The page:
Proper attire for an opera
October 9, 2014 10:28 AM   Subscribe

Too many years of casual clothing-living has left me with no frame of reference. I'm attending my first opera next month and I'm wondering what the proper attire is. The opera is in Los Angeles and, if it makes any difference, I'm sitting in the nose bleed section.
posted by pibeandres to Society & Culture (24 answers total) 4 users marked this as a favorite
 
I have seen a noticable decline in the amount of dressing up people do to attend cultural activities.

While a gown, elbow length gloves and a hat are no longer indicated. If you're a dudette, I'd say a nice 'going out to dinner' dress and shoes.

If you're a dude, I'd say suit jacket at the least, full suit wouldn't be out of line.

Or anything along that continuum.
posted by Ruthless Bunny at 10:31 AM on October 9, 2014 [1 favorite]


I would go business casual, or what you'd wear to a nice dinner out or one of those clubs that specifies no sneakers or jeans.

I'm female and if I were going to the opera I'd wear a cute dress with some Not Sneakers (maybe ballet flats, pumps, or some sleek boots like a riding boot or something) and light makeup/presentable hair.

If I were male, I would wear slacks and dress shoes, but probably not a full on suit. A sportcoat would be nice.
posted by Sara C. at 10:35 AM on October 9, 2014 [1 favorite]


I am female, and wear dressy pants to the opera (at the Met), a very plain blouse or attractive sweater, and low-heeled pumps. Throughout the theater, and especially up in the cheap seats, I see everything from the fancy to the very casual. Wear anything you like.
posted by JanetLand at 10:45 AM on October 9, 2014 [1 favorite]


If it's during the week or a matinee, I would go for dressy business casual - like one step up from khakis (dark trousers and a nice shirt are fine, regardless of gender, I usually wear a nice work-appropriate dress). You can go a little dressier if you want on a weekend - cocktail attire, the kind of thing you might wear to a wedding.

There will probably be people in jeans and people in prom dresses. No one knows how to dress for the opera.
posted by mskyle at 10:47 AM on October 9, 2014 [2 favorites]


Hi, young opera goer person here. Chicago.

If I were to wear the cute dress Sara C. links I would indeed be cute but I'd also be a bit overdressed. You can tell the people who don't go often or are at My First Opera because they're the ones going dressed all cute. Mostly people just wear what they wore to work to their I-can-afford-opera-tickets jobs, so business casual.

I'd file myself on the casual side of casual, and usually when I go I wear either a sweater dress or denim pencil skirt with tights or leggings (opera season falls during the freeze your balls off season) and, like, a shirt or a sweater or something. I never look particularly out of place.

My tickets all last year were in a row adjacent to a ~60 year old woman who had a bright blue mohawk and wore cargo pants, so really, like, this is not situation in which you must get fancy.

THAT SAID, if you do want to get fancy, it's also completely appropriate to get fancy. I just feel like the fancy folks look different way more than the business casual folks do, and they especially look out of place up in the affordable seats.
posted by phunniemee at 10:50 AM on October 9, 2014 [4 favorites]


Black tie if it's after 6pm.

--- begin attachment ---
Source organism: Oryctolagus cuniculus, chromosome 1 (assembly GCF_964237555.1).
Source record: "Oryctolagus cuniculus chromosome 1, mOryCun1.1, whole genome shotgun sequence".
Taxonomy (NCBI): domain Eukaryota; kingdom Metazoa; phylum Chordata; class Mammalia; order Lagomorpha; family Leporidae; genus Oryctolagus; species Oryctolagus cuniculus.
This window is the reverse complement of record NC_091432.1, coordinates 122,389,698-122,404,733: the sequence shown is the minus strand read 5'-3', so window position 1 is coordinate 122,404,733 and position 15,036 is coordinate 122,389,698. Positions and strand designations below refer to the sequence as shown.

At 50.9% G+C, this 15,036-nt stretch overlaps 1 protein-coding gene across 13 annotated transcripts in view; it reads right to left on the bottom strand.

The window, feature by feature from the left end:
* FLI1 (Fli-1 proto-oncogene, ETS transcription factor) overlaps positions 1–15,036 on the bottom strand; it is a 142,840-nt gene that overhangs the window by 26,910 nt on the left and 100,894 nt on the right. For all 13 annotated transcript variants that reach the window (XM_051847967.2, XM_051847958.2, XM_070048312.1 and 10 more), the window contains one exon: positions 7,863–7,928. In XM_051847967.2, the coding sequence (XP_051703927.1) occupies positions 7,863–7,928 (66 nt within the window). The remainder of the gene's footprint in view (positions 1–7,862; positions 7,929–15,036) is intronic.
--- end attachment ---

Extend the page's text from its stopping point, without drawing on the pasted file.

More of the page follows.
posted by jingzuo at 10:51 AM on October 9, 2014 [1 favorite]


Black tie if it's after 6pm.

lol wat

no, seriously

no

People will laugh at you.
posted by phunniemee at 10:52 AM on October 9, 2014 [22 favorites]


I go to the opera in San Francisco often, and I've been to LA Opera before as well. Business casual is the way to go, especially if you're in the nosebleeds! I'm a woman in my 30s and usually wear a casual dress and boots or flats. My male companion generally wears nice slacks and a shirt with buttons, occasionally with a jacket.

The level of formalness at the opera in California is definitely 1-2 notches less formal than what I've experienced in the midwest and east coast.
posted by soleiluna at 10:53 AM on October 9, 2014 [2 favorites]


In my (Seattle) experience, you can go in jeans (although I'd go for a real shirt, though, not just a t-shirt). Nobody looks at you funny. In fact if you ask the staff, they'll say they like to encourage people to not think they have to be all fancy to enjoy the opera.

I like to go in "nice dinner"/"business" attire, though you certainly wouldn't feel out of place in a suit, either.
posted by ctmf at 10:54 AM on October 9, 2014


For what it's worth my first one of the season is on Tuesday next week and I fully intend (fingers crossed shipping gets here in time) to wear this skirt with a black top and black tights and some gray brogues.
posted by phunniemee at 10:55 AM on October 9, 2014


When opera in the US is concerned, black tie is for gala events (premieres, new year's events, fundraisers) and nothing else.

You can wear pretty much anything you like to the opera under all other circumstances.
posted by poffin boffin at 10:57 AM on October 9, 2014 [2 favorites]


I'm an LA Opera subscriber. I can assure you that no matter what you wear--from sweatpants and a t-shirt to full black tie regalia, there will be others dressed the same as you. Which is to say, wear what feels right to you; if you like the idea of "going to the opera" as a fun occasion to dress up, then there's no level of dressed-uppedness which will make you stick out and feel foolish. If you just want to enjoy the wonderful music/drama etc. and really don't care about playing dress-up, there's no reason to shoot for anything more than "tidy."